I just got back to Tokyo a little over a day ago.
I … well, I never really wrote about why I left in the first place. The reasons were numerous, but my friend who I’m staying with jokes about how I ghosted out of Japan without really saying goodbye to most people. And its true, because leaving Japan was probably one of the hardest decisions I ever made and at the time I felt in a way my hand had been forced, for a lot of reasons, and I just couldn’t bear the reality of the decision. Even sometimes now, a year on nearly I wake up with a longing for the home I had scraped and worked so hard to carve out for myself.
I don’t though, wake up any more wondering why I am wasting my life.
Tokyo never hurt me. I think that perspective is important. Newcomers to Japan, tourists visiting never quite understand the bitterness that can set in with long term expats. This is partly just based on the cultural politics at work: outsiders are supposed to only see the best side, with expats usually occupying this narrow strip of land between in-group (Japanese) and outsiders where they’re never quite accepted but know enough to know that the politeness Japan is so often praised for can often be the cold shoulder. But as bitter, and I did get very bitter toward the end, as it all was, Tokyo was not abusive to any degree but distance. I’m a lot luckier in many respects that all Tokyo ever wanted of me was that I get the fuck out. I’ve got plenty of friends who were born here who are not nearly that lucky.
TLDR. I don’t really want to hate Japan anymore, but my first day back I’m reminded of all of this. The first task is to get a cell phone. As I’m not living here, I need a pre-paid, and as I’m staying a longer length of time than “normal” it is not cost effective to rent one at the airport. As Japan is somehow stuck to me like a tattoo, deep under skin and incredibly painful to remove, I know I’ll be back so purchasing a pre-paid that I can renew is cost effective.
Now, years ago this was no big deal. You could get them at the convenience store, it took a little paperwork and it was done. Drug dealers picked up on this. So restrictions were applied. These restrictions now include sanctions that make it impossible to get a prepaid as a foreigner unless you have a visa with 3 months left on it or longer. Blah blah blah. I don’t think most of the people abusing cell phones were foreigners, though this all caused me to drunkenly spout off loudly in the middle of the station what a great big drug dealer I am. Obviously.
So this joke starts, a Korean Japanese and two white girls walk into a cell phone place. There is one in Japan that has prepaids with plentiful information in English saying they are available at every location, etc. We go there, where my friends have graciously offered to purchase a prepaid for me as I cannot do anything with my visa. Our Japanese friend asks the attendant about prepaids and she sort of curtly (well, as curtly as you get in keigo) says they have no prepaids at the store, and other locations probably won’t either and maybe you could web order them and leaves it. We want to know, of course, as we know they need to see documentation so web ordering is probably not gonna do it, which locations have them. Does the next station? Does Shinjuku? This is information they should have, and it will cost us each 150yen one direction to find out for ourselves. She excuses herself eventually, goes to the back for a minute, comes back and tells us that no, the next station does not have them nor do any of the others.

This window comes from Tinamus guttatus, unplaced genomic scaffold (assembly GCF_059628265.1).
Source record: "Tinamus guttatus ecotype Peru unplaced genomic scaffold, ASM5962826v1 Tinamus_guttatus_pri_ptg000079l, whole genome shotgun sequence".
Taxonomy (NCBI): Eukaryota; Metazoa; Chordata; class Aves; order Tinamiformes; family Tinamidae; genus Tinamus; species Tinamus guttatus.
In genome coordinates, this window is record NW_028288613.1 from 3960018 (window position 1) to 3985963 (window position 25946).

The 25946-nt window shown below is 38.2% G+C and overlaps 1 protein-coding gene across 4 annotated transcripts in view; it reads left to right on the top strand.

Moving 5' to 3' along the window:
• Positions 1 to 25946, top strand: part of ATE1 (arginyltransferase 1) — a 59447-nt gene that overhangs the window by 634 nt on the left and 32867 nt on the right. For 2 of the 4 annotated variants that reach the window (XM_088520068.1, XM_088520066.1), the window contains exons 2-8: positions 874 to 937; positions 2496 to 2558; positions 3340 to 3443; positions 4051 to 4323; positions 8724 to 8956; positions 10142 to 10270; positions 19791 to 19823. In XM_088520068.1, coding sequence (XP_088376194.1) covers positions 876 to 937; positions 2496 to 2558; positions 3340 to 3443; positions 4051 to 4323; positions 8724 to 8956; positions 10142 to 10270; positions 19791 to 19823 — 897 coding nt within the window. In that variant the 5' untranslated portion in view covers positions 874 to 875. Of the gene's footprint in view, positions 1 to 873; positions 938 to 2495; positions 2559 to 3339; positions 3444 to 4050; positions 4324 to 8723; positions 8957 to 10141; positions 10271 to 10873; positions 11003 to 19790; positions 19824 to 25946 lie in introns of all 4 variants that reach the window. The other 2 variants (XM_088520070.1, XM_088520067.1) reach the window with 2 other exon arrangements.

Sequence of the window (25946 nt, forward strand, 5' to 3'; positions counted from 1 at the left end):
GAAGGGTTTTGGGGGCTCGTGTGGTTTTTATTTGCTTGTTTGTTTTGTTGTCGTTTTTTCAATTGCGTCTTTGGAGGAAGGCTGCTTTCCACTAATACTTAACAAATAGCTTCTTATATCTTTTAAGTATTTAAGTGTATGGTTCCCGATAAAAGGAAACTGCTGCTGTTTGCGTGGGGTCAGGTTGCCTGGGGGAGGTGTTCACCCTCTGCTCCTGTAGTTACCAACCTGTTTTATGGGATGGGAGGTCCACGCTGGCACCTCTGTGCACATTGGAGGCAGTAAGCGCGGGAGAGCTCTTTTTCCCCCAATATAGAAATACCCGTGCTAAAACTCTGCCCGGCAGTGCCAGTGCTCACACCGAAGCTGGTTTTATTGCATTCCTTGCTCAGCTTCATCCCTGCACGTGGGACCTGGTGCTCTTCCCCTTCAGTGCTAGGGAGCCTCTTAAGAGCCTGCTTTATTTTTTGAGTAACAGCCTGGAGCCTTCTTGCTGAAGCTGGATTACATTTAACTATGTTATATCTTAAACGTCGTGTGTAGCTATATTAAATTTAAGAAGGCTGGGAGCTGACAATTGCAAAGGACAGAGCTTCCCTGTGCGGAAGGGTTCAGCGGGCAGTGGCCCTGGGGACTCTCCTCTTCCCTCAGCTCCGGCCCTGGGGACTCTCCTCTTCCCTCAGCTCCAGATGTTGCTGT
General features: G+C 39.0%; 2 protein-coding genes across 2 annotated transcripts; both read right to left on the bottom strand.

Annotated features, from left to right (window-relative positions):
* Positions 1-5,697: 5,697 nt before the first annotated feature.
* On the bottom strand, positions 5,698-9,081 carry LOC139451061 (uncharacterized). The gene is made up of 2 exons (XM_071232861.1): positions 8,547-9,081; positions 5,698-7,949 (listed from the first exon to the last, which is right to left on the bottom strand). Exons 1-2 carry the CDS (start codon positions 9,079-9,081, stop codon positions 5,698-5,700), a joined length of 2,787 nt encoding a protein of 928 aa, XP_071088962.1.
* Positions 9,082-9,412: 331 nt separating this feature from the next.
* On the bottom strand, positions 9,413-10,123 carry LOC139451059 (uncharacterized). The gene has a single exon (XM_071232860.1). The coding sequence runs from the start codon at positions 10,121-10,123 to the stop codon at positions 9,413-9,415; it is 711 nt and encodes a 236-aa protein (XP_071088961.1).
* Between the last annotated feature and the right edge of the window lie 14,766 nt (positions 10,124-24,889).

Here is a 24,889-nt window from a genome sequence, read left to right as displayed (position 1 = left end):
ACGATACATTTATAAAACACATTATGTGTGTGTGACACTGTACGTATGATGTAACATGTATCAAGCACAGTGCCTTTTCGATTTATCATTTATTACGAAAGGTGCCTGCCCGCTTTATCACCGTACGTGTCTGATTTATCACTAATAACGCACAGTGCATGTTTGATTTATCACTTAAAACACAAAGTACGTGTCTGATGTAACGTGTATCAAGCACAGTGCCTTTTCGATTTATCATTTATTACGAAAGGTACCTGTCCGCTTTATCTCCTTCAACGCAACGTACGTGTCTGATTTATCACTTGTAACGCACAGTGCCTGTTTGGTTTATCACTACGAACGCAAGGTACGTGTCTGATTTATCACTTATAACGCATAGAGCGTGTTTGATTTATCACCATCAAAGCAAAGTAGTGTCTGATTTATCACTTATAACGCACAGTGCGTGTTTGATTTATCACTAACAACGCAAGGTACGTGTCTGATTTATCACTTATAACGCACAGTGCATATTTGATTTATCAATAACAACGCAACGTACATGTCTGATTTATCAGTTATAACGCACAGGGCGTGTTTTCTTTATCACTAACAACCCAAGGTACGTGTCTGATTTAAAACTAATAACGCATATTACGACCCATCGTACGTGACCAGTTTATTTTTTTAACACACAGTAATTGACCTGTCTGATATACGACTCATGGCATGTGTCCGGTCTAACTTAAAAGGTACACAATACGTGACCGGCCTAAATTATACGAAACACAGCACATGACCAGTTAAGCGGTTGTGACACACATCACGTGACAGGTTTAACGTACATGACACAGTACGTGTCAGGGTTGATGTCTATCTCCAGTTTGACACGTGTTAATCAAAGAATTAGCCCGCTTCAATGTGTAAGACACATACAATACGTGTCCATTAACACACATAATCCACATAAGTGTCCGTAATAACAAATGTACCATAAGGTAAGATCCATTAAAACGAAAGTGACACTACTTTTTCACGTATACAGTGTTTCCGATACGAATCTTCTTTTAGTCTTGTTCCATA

Well, we leave. We go to the other cell phone providers and while one has a prepaid and are very nice about it their phone is very expensive and severely limited (basically calling only) and if I’m desperate it will do but we all find it really strange that these urban Tokyo shops from the other place don’t have any at all. We leave and discuss it and decide, well, we’ll go to the next station and order the phone to pick up. It’ll be a day or two but so what?
We get over to the other store and not only do they have the phone they have MANY choices of phone. Loads of them. And received no such phone call asking.
We’re punks, we’re heavily tattooed and we’re all minorities in Japan so we’re not totally sure why the gal was a jerk, but what a way to come back. The location of this cell phone shop especially makes the attitude totally unwarranted, whereas the other location we went to is kind of the opposite…